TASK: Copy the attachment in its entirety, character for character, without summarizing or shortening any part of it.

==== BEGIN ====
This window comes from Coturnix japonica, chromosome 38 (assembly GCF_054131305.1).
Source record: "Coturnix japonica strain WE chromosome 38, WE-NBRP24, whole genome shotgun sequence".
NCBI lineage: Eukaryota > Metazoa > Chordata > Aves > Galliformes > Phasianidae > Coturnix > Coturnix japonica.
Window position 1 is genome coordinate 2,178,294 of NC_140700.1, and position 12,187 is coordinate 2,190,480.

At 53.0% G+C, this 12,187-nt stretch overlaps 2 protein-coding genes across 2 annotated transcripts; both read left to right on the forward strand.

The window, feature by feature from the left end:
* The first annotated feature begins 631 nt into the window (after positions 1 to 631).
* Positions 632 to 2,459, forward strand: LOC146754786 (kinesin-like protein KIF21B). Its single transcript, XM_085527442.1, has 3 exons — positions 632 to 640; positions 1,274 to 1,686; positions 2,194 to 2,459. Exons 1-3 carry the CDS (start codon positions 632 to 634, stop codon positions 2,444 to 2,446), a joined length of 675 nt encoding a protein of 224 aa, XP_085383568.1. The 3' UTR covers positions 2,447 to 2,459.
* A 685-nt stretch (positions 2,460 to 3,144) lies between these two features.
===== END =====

This window comes from Coturnix japonica, chromosome 38 (assembly GCF_054131305.1).
Source record: "Coturnix japonica strain WE chromosome 38, WE-NBRP24, whole genome shotgun sequence".
NCBI lineage: Eukaryota > Metazoa > Chordata > Aves > Galliformes > Phasianidae > Coturnix > Coturnix japonica.
Window position 1 is genome coordinate 2,178,294 of NC_140700.1, and position 12,187 is coordinate 2,190,480.

At 53.0% G+C, this 12,187-nt stretch overlaps 2 protein-coding genes across 2 annotated transcripts; both read left to right on the forward strand.

The window, feature by feature from the left end:
* The first annotated feature begins 631 nt into the window (after positions 1 to 631).
* Positions 632 to 2,459, forward strand: LOC146754786 (kinesin-like protein KIF21B). Its single transcript, XM_085527442.1, has 3 exons — positions 632 to 640; positions 1,274 to 1,686; positions 2,194 to 2,459. Exons 1-3 carry the CDS (start codon positions 632 to 634, stop codon positions 2,444 to 2,446), a joined length of 675 nt encoding a protein of 224 aa, XP_085383568.1. The 3' UTR covers positions 2,447 to 2,459.
* A 685-nt stretch (positions 2,460 to 3,144) lies between these two features.